HookTramp[i+1] == 0xAA &&
                HookTramp[i+2] == 0xAA &&
                HookTramp[i+3] == 0xAA &&
                HookTramp[i+4] == 0xAA)
            {
                //Overwrite the bytes when found
                HookTramp[i] = TrampJump[0];
                HookTramp[i+1] = TrampJump[1];
                HookTramp[i+2] = TrampJump[2];
                HookTramp[i+3] = TrampJump[3];
                HookTramp[i+4] = TrampJump[4];
                break;
            }
        }
        VirtualProtectEx(GetCurrentProcess(), MsgBoxTramp, 25, OldProtect, NULL);
    }
    
    BOOL WINAPI DllMain(HINSTANCE hinstDLL, DWORD fdwReason, 
        LPVOID lpvReserved )
    	{
        
        switch (fdwReason)
        {
            case DLL_PROCESS_ATTACH:
    
                if(!HOOKED)
                {
    			HookMsgBox();
                    HOOKED = true;
                }
            case DLL_THREAD_ATTACH:
            case DLL_THREAD_DETACH:
            case DLL_PROCESS_DETACH:
                break;
        }
        return TRUE;
    }

  3. #18
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    BobS0327,

    Thank you, already managed how to hook the function, now a little help with encryptation

    I want to use RSA to Encrypt/decrypt packets, it'll be secure?

  4. #19
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    Quote Originally Posted by splintter View Post
    BobS0327,

    Thank you, already managed how to hook the function, now a little help with encryptation

    I want to use RSA to Encrypt/decrypt packets, it'll be secure?
    I'm really not sure that RSA is that secure. It'll probably be fine if you're *ONLY* dealing with script kiddies. It's my understanding that freeware utilities exist which can compromise RSA up to 256 bits.

    I'm a strong proponent of AES since I'm somewhat associated with the security industry which caters to U.S. public sector organizations. Which BTW, uses AES quite extensively. Also, I have an application that communicates with internet connected security\automation controllers which uses AES 128 bit Electronic Code Book (ECB) to encrypt/decrypt packet payload data and I'd be willing to share code, ideas etc. with you.

  5. #20
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    I'm really not sure that RSA is that secure. It'll probably be fine if you're *ONLY* dealing with script kiddies. It's my understanding that freeware utilities exist which can compromise RSA up to 256 bits.
    As far as I know, the RSA algorithm has not yet been broken in the public literature, but 256 bit RSA keys for a real world application is laughable. A typical minimum is 1024 bit keys.

    I'm a strong proponent of AES since I'm somewhat associated with the security industry which caters to U.S. public sector organizations.
    That's surprising, since you apparently are not aware that RSA is a public key cryptosystem while AES (Rijndael) is a symmetric key cryptosystem, so comparing AES and RSA is comparing apples to oranges (or rambutans, if you prefer). 256 bit AES keys are industry standard, 256 bit RSA keys are not.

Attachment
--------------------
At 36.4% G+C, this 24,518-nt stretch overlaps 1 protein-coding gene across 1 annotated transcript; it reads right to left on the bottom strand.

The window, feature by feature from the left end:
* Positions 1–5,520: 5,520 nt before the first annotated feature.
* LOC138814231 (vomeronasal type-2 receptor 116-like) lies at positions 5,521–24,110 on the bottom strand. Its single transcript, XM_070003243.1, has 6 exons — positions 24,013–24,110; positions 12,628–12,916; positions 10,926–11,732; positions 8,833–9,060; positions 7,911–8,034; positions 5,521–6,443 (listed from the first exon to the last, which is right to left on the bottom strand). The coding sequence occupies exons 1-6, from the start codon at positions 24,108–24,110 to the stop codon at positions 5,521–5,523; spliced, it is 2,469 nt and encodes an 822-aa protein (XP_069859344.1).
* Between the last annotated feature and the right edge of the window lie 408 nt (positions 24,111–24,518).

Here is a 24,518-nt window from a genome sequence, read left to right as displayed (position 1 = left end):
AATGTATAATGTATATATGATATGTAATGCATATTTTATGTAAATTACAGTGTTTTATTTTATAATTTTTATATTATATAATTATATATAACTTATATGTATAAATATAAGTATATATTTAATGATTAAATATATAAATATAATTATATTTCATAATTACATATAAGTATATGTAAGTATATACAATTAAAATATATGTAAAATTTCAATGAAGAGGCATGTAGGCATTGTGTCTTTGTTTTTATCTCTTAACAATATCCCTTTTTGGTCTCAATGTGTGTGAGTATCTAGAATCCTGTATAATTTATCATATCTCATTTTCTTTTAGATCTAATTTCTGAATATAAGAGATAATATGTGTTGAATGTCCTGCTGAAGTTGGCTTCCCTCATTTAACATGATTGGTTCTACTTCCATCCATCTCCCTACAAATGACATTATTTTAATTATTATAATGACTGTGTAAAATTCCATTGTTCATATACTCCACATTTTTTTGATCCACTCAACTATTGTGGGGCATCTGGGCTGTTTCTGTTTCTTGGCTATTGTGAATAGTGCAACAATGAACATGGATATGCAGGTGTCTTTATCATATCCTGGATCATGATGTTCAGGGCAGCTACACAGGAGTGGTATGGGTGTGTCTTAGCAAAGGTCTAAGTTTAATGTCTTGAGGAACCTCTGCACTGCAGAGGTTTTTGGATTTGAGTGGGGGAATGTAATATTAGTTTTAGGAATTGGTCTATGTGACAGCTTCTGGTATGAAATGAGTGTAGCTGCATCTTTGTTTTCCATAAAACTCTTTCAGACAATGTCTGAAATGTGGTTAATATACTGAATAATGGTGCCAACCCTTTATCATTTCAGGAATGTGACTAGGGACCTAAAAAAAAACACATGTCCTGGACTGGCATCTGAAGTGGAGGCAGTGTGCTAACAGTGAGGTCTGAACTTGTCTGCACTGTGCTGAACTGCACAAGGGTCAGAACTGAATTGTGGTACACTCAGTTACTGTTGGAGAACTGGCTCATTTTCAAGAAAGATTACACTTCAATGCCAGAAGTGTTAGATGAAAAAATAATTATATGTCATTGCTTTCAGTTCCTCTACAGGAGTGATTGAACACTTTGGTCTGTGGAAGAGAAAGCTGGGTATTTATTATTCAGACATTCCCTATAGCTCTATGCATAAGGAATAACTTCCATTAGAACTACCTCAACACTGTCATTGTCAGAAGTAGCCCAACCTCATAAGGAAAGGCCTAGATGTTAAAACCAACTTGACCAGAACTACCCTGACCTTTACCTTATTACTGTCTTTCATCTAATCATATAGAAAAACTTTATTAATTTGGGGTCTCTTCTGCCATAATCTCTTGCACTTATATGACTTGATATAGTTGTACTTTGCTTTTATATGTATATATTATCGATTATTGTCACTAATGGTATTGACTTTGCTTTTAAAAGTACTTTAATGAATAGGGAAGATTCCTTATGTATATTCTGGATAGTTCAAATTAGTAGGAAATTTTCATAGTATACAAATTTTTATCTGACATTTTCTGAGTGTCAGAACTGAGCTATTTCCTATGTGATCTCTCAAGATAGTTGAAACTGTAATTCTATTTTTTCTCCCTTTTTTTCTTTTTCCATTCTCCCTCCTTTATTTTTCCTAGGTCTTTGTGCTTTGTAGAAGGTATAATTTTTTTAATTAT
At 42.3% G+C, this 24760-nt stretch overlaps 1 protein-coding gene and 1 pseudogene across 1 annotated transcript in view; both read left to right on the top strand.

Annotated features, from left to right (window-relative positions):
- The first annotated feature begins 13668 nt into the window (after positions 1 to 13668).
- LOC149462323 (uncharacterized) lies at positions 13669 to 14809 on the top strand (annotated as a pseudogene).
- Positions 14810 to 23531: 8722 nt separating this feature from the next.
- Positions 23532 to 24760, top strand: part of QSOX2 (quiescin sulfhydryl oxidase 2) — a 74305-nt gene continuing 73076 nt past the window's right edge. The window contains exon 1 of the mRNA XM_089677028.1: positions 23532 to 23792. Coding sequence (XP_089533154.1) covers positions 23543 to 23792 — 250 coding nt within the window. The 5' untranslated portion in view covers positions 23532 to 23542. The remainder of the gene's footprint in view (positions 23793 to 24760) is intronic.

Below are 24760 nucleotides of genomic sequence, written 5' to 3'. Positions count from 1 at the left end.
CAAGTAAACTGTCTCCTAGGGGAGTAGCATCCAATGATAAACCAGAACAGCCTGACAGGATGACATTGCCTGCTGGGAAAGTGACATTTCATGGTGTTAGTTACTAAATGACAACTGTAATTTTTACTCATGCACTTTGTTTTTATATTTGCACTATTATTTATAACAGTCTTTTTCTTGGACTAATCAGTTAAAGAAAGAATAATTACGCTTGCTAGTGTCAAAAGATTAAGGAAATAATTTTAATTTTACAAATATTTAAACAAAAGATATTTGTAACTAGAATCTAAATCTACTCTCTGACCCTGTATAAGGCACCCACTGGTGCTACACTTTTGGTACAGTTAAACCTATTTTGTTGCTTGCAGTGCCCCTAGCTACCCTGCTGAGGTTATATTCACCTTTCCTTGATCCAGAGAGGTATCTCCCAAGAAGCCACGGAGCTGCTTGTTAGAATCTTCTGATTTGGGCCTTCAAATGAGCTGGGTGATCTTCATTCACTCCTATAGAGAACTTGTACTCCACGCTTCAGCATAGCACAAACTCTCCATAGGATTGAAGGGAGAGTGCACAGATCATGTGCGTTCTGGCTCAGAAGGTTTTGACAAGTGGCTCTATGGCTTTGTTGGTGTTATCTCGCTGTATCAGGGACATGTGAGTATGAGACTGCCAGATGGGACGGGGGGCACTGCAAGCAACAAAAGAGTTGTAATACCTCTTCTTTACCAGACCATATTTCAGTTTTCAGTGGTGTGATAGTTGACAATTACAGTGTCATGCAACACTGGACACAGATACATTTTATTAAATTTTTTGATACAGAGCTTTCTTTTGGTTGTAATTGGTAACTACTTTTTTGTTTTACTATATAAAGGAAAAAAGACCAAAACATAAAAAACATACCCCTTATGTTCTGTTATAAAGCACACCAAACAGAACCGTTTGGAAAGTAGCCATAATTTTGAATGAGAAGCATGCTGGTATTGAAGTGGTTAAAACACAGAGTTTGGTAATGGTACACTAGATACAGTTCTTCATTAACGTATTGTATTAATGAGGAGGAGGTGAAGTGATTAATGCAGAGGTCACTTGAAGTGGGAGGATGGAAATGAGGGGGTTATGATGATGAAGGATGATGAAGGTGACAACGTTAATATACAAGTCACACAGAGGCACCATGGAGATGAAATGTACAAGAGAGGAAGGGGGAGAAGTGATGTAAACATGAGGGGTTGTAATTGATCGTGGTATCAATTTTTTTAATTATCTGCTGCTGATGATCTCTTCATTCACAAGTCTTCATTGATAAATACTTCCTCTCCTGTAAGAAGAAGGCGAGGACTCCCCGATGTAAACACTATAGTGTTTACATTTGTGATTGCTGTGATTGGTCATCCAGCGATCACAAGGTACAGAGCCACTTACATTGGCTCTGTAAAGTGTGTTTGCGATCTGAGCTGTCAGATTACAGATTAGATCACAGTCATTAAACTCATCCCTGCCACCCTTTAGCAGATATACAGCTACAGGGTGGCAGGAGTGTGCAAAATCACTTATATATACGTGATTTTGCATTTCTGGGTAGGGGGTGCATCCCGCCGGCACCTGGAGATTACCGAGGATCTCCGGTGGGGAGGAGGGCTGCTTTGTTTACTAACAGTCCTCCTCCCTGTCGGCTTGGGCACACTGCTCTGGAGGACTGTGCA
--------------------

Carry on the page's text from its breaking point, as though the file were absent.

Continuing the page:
That said, I think that AES is more suitable in this case, but not being an expert I would rather not make any specific recommendations.
    Last edited by laserlight; 04-20-2008 at 08:31 AM.
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  6. #21
    and the hat of wrongness Salem's Avatar
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    > I want to use RSA to Encrypt/decrypt packets, it'll be secure?
    That's a "quality of implementation" issue.

    http://www.schneier.com/blog/archive...ghouse_le.html
    Blah Blah AES Blah Blah - but implemented by morons.

    Or in other words, "Nice castle, shame about the foundations being quick-sand".
    If you dance barefoot on the broken glass of undefined behaviour, you've got to expect the occasional cut.
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  7. #22
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    This contract was finally let on March 3rd, 2008. So, now if you walk into any SSA office in the nation and ask how your personally identifiable information is encrypted/decrypted, the clerk will tell you that AES is used. Over 90% of the proposals were AES offerings. I honestly can't remember any RSA offerings for this type of endeavor on either the State or Federal level.

    It's my understanding that RSA is primarily used in eCommerce, such as credit card transactions etc. I don't get involved in eCommerce. My area is in the systems networking infrastructure. So, based upon my experience on how AES is extensively used for file/data encryption/decryption and the fact that AES is popular for packet encyption/decryption in the commercial security controller industry which the OP wants to do, I suggested AES.
    Last edited by BobS0327; 04-20-2008 at 04:31 PM.

  8. #23
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    I honestly can't remember any RSA offerings for this type of endeavor on either the State or Federal level.
    That is because RSA, or pretty much any public key cryptosystem, would be unsuitable for such encryption since they tend to be slower and one only needs a secret key. This is different from saying that RSA is snake oil.

    So, based upon my experience on how AES is extensively used for file/data encryption/decryption and the fact that AES is popular for packet encyption/decryption in the commercial security controller industry which the OP wants to do, I suggested AES.
    I agree with your suggestion, but then I lack the professional qualifications (at the moment ) for my agreement to mean much.